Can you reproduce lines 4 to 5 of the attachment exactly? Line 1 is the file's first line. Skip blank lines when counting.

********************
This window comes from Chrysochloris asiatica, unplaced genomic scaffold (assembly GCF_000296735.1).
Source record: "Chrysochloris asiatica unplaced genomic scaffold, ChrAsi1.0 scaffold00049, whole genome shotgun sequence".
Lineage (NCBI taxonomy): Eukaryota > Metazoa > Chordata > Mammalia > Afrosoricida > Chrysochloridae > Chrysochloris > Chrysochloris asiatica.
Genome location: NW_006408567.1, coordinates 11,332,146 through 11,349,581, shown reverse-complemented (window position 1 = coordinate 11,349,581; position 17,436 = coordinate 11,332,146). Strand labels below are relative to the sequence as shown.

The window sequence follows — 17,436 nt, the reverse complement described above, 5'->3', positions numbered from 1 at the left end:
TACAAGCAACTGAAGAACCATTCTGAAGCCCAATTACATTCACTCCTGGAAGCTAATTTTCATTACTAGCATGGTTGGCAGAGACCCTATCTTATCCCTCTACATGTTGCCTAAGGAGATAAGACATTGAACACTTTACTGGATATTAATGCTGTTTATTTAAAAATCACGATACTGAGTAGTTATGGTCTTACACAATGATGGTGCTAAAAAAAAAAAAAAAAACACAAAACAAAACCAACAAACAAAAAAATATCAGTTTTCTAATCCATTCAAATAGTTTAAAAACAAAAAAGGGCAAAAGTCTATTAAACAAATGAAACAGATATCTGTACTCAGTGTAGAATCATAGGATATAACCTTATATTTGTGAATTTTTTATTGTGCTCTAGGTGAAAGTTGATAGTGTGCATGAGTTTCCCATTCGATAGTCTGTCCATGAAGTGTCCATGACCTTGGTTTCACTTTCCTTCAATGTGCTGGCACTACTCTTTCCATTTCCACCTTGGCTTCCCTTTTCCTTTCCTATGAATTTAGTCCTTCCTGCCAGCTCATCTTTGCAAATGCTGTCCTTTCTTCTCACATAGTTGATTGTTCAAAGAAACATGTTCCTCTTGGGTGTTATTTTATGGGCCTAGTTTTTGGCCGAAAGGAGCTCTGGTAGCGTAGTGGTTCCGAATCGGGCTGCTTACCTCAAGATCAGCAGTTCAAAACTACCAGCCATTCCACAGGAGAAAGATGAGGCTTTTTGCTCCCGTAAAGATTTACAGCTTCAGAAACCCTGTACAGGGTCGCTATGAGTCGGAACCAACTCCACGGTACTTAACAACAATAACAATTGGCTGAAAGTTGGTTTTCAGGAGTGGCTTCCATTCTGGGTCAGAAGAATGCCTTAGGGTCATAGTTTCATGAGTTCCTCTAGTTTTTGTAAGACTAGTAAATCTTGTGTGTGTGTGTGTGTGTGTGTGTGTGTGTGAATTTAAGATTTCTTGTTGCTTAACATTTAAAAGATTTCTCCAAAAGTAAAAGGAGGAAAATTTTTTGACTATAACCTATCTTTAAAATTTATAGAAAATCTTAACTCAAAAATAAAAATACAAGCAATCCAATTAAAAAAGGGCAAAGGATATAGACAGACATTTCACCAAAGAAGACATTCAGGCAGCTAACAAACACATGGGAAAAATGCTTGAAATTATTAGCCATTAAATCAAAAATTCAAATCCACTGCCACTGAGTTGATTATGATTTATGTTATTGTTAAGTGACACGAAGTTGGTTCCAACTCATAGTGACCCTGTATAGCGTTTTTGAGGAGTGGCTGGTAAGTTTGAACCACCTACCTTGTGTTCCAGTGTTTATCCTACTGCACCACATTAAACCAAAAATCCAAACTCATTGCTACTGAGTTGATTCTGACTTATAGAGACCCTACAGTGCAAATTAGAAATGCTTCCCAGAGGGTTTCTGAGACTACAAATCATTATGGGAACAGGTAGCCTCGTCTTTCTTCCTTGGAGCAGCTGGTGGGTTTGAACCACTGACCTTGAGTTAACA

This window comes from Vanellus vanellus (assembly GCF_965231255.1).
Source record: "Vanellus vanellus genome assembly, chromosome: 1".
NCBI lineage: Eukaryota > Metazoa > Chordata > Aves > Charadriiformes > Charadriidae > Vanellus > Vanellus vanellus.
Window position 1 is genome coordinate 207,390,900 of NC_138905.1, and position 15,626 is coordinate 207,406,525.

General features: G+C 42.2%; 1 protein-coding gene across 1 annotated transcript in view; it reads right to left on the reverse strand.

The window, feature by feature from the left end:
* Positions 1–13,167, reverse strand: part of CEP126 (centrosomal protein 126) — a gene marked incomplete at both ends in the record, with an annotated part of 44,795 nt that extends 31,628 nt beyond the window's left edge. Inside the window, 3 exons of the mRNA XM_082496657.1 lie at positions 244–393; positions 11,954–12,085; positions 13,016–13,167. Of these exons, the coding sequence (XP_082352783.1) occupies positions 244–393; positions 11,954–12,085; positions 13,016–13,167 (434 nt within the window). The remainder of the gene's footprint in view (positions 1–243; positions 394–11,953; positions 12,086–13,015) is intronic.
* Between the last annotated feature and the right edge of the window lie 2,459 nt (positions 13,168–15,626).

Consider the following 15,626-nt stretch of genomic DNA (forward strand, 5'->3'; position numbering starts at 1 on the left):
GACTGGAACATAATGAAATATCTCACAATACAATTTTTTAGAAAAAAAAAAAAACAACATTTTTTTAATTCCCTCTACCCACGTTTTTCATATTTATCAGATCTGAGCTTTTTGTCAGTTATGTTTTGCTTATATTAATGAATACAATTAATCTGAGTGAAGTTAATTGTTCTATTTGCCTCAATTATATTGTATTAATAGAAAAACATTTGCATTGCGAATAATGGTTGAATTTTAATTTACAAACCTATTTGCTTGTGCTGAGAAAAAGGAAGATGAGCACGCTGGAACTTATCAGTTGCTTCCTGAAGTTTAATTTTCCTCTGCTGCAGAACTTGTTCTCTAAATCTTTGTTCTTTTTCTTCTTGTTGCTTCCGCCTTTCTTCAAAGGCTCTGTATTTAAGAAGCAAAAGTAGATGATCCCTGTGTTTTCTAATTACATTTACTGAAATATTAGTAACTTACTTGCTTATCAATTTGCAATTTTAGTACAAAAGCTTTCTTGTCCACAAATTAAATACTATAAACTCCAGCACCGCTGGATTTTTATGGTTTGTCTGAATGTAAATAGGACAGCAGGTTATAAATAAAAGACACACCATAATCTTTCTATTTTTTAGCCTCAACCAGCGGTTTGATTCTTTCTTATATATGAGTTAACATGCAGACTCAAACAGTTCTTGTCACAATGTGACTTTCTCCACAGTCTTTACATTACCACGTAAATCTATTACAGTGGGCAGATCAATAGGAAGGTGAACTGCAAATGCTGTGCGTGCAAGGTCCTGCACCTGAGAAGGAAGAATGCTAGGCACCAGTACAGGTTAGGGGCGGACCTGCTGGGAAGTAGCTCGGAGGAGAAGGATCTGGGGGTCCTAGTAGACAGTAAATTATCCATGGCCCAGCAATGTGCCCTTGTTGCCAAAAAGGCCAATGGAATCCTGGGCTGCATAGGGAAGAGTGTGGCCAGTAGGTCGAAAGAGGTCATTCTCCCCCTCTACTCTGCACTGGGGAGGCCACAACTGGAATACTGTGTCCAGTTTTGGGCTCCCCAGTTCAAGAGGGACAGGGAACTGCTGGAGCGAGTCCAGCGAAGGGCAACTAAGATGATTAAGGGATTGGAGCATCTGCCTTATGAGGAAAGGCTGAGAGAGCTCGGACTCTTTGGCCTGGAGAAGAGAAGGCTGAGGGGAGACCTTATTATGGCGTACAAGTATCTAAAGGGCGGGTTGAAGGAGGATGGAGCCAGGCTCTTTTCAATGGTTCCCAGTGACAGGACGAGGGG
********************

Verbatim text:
Genome location: NW_006408567.1, coordinates 11,332,146 through 11,349,581, shown reverse-complemented (window position 1 = coordinate 11,349,581; position 17,436 = coordinate 11,332,146). Strand labels below are relative to the sequence as shown.

The window sequence follows — 17,436 nt, the reverse complement described above, 5'->3', positions numbered from 1 at the left end: